Join 3,494 readers in helping fund MetaFilter (Hide)


Know any charitably minded organisations that became commercially successful?
August 7, 2011 7:56 PM   Subscribe

Examples of organisations that begin with charitable motives that evolved into successful commercial enterprises?

I've been asked to speak at a creative enterprise event. My job is to represent the commercial angle and give some insights about how charitable organisations and/or organisations with more social-minded motives that relied on government or charitable funding could become run successfully as commercial enterprises.

Any industry or country or size is welcome. The purpose is just to inspire ideas about how to become financially sustainable. Examples from the creative industries particular relevant.
posted by zaebiz to Media & Arts (16 answers total) 3 users marked this as a favorite
 
Do you have any examples?

Most nonprofits are, in fact, financially sustainable - more so than for-profit businesses.
posted by Miko at 8:20 PM on August 7, 2011


I guess what I'm driving at is that there seems to be perceived hierarchy here in your approach, in which non-profits are somehow to be considered proto-for-profit organizations.

That's not the aim of most not-for-profits, and many leaders in the sector do not want to become for-profit organizations. That's not necessarily the goal - it's not even usually the goal. That doesn't represent success in the general terms of not-for-profit work. Most not-for-profits don't consider their funding model to be transitional to a commerical, market-based model; they are using government funding, direct donation, and earned revenue generation in the balance they've chosen because it is the best fit with their purpose and allows them to focus on the ends and not on serving marketplace.

I'm aware that in the realm of social entrepeneurship there are ventures which may begin as nonprofits or may be run as incubators in the full expectation that profitmaking - for themselves or others- may arise out of them one day. But those generally are focused on economic development as their mission, so there is a logical relationship. In general, not-for-profits don't necessarily aim to one day become for-profits.

I may just not be thinking of some obvious examples which is why I asked whether you have an example of an organization which moved from a NFP model to a for-profit model that you might already be using in your speech.
posted by Miko at 8:29 PM on August 7, 2011 [1 favorite]


Feel free to detail obvious examples. I am not familiar with the social enterprise or non-profit space at all.

When I say "sustainable", I mean sustainable without subsidisation by benefactors including government.
posted by zaebiz at 8:32 PM on August 7, 2011


I'm pretty sure the Monterey Bay Aquarium was originally intended to run in the black solely on admission fees plus private donations. I don't know what their funding sources are today, but the financial statements at that page can probably provide some detail.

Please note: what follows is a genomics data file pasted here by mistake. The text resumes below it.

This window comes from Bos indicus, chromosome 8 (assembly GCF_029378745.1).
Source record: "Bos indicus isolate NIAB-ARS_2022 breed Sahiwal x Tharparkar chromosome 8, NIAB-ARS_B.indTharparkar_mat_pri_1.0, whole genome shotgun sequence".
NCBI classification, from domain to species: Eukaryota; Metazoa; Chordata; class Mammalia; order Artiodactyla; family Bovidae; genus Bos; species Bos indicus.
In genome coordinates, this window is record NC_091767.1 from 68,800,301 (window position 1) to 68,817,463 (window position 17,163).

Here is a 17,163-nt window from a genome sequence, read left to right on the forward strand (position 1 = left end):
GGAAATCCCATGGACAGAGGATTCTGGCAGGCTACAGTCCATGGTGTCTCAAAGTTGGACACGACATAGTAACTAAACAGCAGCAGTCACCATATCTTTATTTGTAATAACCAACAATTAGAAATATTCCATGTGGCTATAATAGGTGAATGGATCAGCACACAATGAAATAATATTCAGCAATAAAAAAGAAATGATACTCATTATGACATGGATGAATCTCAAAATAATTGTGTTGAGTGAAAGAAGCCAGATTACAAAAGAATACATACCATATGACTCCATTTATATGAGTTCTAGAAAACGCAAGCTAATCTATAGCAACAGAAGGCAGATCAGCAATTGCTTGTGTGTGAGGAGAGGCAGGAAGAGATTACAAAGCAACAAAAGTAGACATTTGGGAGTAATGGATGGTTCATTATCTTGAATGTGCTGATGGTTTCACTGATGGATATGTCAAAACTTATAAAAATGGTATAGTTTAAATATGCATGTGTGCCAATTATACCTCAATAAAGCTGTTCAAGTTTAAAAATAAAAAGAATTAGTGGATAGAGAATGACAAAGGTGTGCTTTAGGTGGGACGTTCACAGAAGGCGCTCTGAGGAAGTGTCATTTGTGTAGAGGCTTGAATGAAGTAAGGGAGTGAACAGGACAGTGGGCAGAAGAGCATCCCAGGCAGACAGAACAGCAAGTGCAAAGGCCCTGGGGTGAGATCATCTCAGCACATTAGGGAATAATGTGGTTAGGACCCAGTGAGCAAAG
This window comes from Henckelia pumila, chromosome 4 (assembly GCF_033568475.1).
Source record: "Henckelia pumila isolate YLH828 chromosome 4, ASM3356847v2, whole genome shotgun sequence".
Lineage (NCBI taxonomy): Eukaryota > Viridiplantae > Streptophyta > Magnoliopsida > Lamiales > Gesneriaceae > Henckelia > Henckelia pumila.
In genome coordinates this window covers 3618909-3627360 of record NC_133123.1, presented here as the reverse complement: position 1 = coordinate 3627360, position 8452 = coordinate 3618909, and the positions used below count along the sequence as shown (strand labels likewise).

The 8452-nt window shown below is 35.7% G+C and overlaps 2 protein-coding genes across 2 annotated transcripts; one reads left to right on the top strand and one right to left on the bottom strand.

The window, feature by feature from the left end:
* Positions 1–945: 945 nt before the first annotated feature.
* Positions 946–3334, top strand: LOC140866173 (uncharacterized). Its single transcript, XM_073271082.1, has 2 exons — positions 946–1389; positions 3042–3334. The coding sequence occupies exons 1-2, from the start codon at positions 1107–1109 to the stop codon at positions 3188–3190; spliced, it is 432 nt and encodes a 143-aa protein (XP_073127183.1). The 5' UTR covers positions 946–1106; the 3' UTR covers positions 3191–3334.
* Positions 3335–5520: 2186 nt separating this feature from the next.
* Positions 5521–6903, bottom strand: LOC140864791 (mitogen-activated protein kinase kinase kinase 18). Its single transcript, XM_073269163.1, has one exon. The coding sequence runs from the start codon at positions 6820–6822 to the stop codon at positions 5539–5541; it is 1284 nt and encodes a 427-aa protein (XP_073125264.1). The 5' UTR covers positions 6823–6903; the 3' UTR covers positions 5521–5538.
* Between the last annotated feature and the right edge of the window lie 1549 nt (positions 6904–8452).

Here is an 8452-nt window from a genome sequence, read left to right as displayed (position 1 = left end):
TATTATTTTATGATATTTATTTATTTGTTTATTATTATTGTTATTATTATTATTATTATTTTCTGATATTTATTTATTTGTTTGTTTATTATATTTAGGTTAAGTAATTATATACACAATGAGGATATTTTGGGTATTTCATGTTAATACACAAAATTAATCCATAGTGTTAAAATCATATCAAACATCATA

posted by kristi at 8:40 PM on August 7, 2011


Children's Television Workshop
posted by Chocolate Pickle at 8:43 PM on August 7, 2011


Here is a socially oriented enterprise I've recently noticed, and I certainly don't mind spreading the word about their good work.

Sseko Designs

I really ought to know a lot more examples but my brain is drawing a blank right now.
posted by treehorn+bunny at 8:53 PM on August 7, 2011 [1 favorite]


City CarShare and Zip Car were founded at almost the same time -- not sure this meets the criteria of your question.
posted by salvia at 8:57 PM on August 7, 2011


Great examples. All fitting the bill in one way or another. Thanks. Feel free to add more if you think of any.
posted by zaebiz at 9:18 PM on August 7, 2011


Would privatizations count? Here's a huge list of 'em--from banks to postal services to railroads.
posted by mullacc at 9:24 PM on August 7, 2011


Examples of organisations that begin with charitable motives that evolved into successful commercial enterprises?

My job is to represent the commercial angle and give some insights about how charitable organisations and/or organisations with more social-minded motives that relied on government or charitable funding could become run successfully as commercial enterprises.


"Financial sustainability" != "successful commercial enterprise."

The primary purpose of a business is to generate profit for the owners; their motivation may be all sorts of warm and fuzzy things, but legally, profit is what a company is for. The primary purpose of a nonprofit is either philanthropy, a particular mission, or both; it can be a profitable enterprise, but there are legal restrictions on organization's assets.